As fun as it is, your arm does get tired after a while and I doubt many people will play for much longer than an hour at a time. The other two modes which become available as you complete career mode are score attack and challenge mode which open up two player options. This is where you will spend most of your time as the game is better shooting side-by-side. It adds in some competition by comparing accuracy, points etc. and definitely adds to the life of the game.



The graphics do the job they need to do - nothing more or less. The game has a particular family friendly style to it and the graphics reflect that. Lots of colour and slightly cartoonish enemies/sets don't really set any new PS3 standards but it's clear that's not what the game has set out to do. The sets and character design make it easy to spot targets, keeping with the broad audience base it's aimed at. There were a few instances with the frame rate slowing down with large explosions on screen, but other than that I had no issues.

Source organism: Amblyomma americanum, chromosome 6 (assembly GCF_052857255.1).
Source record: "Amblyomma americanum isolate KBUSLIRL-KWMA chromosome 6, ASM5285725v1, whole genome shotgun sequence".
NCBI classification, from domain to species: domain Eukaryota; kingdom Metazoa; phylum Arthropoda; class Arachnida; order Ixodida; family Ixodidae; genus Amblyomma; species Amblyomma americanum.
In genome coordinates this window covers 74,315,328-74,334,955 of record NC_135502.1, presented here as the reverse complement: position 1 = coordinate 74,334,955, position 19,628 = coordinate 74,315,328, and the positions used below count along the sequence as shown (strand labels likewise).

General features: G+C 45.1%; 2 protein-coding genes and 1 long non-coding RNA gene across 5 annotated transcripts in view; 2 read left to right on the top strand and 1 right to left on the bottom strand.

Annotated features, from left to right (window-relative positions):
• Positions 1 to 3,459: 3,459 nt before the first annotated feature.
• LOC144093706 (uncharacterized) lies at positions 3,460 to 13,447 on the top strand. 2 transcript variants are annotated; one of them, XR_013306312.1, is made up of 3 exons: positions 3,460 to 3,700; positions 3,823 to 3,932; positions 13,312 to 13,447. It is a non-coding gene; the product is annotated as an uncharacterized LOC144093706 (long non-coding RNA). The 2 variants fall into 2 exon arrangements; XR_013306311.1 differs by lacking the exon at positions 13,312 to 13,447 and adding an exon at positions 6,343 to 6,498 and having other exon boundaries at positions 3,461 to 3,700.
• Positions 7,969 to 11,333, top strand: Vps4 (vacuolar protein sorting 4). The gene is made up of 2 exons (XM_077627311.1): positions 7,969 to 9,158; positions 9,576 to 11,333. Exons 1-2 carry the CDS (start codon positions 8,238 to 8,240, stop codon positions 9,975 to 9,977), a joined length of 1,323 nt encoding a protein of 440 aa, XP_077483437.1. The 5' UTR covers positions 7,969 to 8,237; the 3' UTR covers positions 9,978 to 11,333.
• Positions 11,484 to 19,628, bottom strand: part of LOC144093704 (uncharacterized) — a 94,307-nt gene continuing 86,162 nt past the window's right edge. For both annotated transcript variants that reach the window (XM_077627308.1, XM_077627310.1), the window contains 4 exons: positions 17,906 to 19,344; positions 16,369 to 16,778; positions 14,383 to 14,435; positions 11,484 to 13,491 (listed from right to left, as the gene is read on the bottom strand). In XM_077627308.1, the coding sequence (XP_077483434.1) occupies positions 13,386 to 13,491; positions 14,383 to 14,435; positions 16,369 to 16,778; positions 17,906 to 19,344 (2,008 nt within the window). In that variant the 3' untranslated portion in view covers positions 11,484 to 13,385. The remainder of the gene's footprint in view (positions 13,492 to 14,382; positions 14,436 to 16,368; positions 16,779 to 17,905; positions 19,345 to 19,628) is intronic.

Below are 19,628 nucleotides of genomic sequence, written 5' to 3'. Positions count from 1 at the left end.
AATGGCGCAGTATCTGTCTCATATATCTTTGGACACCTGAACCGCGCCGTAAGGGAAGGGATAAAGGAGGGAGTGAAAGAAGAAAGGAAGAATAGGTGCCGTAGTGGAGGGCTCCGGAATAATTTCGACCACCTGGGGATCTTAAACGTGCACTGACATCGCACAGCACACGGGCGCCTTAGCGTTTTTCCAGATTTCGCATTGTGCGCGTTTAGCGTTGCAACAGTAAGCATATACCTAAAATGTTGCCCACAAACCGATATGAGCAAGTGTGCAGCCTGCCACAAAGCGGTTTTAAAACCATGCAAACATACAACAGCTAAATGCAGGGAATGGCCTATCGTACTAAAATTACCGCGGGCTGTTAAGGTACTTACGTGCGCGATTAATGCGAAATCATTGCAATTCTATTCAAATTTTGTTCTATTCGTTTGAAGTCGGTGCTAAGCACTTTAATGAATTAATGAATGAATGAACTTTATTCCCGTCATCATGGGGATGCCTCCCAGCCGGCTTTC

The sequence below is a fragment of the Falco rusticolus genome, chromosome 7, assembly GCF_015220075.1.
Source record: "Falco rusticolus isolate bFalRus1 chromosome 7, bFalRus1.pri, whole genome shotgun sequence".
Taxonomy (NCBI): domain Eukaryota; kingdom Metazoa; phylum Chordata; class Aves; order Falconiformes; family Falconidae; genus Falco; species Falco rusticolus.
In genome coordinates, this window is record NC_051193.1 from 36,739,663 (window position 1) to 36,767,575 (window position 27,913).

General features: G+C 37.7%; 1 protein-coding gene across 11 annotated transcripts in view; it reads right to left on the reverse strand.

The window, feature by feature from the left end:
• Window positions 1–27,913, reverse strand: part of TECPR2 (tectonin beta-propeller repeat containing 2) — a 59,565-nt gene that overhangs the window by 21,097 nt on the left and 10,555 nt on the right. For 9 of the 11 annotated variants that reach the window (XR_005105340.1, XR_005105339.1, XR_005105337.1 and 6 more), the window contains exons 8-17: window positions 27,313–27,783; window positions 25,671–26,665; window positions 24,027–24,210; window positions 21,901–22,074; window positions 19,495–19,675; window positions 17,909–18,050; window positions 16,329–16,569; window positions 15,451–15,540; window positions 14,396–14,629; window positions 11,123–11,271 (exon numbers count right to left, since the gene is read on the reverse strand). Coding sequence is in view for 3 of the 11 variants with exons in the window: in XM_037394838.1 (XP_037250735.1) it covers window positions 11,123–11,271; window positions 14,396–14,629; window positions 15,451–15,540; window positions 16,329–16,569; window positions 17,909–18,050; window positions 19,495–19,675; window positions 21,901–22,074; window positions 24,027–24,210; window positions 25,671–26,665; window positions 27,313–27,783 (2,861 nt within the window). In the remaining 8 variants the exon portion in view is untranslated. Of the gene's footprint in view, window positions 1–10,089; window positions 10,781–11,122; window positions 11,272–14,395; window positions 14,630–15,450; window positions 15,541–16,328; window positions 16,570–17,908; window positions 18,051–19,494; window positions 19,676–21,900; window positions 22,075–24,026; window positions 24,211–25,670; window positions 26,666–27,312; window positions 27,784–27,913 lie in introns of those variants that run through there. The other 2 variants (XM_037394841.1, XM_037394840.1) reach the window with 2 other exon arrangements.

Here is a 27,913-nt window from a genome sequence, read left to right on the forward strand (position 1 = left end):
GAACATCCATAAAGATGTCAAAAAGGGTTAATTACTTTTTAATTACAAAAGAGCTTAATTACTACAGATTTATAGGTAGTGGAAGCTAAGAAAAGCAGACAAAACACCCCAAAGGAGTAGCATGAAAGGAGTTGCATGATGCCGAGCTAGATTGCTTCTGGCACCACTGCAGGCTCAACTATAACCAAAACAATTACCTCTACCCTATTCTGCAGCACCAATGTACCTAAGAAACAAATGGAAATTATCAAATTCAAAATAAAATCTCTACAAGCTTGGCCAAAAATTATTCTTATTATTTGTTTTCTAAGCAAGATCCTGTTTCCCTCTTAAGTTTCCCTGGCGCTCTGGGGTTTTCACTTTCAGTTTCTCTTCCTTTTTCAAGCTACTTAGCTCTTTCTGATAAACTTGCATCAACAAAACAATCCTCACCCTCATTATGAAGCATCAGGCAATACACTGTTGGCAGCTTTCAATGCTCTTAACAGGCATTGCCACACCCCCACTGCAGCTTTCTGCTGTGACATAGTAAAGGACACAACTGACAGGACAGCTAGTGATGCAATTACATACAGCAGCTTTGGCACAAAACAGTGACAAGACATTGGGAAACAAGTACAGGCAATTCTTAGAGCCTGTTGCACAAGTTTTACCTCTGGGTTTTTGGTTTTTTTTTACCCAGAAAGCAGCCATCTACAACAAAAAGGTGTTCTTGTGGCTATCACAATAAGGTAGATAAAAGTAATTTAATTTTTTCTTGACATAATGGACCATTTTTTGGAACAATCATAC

The sound is pretty simple in this game. There is some background music for each theme (that sounds a little corny) and basic gun noises and effects when you hit objects. It doesn't add much to the game, but it doesn't really need to. Your focus will firmly be on shooting. What does distract you is the voice-over guy who rattles out comments like “Nice shot” and “Now you're working it”. He gets fairly annoying after a few scenes, especially as he sounds a little condescending. I couldn't quite work out if his tone was trying to be kid-friendly or if tongue was firmly in cheek.